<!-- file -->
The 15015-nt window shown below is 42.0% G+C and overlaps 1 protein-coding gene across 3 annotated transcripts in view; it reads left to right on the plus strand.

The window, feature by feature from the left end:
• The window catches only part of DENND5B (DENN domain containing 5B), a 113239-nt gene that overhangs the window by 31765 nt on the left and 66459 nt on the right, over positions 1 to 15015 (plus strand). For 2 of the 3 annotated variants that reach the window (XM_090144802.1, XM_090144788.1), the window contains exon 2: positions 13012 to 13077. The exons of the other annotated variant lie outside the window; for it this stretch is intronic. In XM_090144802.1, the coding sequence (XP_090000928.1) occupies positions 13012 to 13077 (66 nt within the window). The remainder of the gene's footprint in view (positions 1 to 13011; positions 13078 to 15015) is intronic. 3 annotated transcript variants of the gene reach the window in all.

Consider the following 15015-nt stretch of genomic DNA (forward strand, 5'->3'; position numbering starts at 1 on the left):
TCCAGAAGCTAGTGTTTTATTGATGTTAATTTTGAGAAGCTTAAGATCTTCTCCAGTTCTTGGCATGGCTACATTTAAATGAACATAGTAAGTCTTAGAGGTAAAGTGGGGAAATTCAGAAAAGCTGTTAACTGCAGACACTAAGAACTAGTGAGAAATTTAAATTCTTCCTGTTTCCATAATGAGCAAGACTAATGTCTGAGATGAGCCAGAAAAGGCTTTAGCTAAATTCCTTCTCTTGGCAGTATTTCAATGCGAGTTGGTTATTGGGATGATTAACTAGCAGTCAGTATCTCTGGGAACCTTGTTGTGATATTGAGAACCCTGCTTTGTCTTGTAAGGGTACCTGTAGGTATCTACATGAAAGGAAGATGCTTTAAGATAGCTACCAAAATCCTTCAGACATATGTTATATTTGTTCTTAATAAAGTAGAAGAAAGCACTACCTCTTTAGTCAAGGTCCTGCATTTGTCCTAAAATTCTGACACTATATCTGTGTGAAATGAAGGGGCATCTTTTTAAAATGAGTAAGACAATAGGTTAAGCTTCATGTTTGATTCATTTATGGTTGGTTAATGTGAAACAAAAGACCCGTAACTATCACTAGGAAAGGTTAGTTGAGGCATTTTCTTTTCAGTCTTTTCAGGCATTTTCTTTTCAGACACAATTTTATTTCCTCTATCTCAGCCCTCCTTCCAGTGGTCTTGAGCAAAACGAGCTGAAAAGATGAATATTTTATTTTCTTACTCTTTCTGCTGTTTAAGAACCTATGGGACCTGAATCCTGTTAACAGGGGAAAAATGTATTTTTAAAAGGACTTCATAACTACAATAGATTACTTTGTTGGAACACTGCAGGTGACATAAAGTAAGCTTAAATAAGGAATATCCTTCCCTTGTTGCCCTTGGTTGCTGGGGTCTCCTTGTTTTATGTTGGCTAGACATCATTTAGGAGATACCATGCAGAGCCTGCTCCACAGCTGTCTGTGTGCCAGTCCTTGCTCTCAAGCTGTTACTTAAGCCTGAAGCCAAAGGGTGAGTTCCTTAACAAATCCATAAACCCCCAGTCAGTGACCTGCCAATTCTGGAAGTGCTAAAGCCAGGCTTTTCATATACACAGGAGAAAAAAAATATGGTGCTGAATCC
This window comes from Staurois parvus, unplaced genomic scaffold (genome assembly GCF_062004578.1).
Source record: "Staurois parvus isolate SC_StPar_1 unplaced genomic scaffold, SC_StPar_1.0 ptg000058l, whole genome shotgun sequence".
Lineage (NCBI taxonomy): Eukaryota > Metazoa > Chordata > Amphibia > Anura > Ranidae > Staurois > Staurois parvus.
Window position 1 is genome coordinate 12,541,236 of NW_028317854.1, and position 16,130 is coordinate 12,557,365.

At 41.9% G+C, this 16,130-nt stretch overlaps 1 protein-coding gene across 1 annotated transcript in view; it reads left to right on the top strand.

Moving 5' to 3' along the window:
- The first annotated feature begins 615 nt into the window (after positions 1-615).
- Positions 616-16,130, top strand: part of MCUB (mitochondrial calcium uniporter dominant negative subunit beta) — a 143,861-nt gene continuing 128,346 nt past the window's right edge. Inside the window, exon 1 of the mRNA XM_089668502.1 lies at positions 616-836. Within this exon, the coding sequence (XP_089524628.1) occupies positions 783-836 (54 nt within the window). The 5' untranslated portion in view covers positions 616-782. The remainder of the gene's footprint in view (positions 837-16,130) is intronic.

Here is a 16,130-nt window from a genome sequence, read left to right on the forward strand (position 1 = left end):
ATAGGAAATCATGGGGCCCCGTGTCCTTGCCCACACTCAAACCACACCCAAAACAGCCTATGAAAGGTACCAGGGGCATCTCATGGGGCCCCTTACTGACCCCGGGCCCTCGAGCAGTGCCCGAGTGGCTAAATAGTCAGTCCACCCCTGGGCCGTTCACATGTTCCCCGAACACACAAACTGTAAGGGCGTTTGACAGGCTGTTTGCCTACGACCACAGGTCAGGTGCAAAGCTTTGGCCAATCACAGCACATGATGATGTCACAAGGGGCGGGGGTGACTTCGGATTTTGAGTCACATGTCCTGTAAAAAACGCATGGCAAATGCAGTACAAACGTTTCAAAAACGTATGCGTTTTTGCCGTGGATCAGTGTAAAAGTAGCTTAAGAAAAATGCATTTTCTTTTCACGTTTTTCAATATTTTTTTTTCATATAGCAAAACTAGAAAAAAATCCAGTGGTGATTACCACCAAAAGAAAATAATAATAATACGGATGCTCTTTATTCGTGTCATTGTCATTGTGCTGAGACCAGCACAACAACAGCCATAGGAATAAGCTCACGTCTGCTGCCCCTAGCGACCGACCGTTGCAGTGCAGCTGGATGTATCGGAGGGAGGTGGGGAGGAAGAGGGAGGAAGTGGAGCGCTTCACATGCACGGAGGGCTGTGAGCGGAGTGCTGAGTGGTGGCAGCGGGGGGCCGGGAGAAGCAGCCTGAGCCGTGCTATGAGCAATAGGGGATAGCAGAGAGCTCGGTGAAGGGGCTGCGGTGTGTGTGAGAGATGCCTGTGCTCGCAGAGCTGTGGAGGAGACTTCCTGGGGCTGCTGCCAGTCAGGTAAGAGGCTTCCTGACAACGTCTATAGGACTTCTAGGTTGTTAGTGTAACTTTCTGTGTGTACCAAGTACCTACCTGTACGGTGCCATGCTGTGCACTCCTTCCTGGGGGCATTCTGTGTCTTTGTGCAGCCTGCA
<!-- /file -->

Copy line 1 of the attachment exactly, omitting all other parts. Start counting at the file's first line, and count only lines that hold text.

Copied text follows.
The 15015-nt window shown below is 42.0% G+C and overlaps 1 protein-coding gene across 3 annotated transcripts in view; it reads left to right on the plus strand.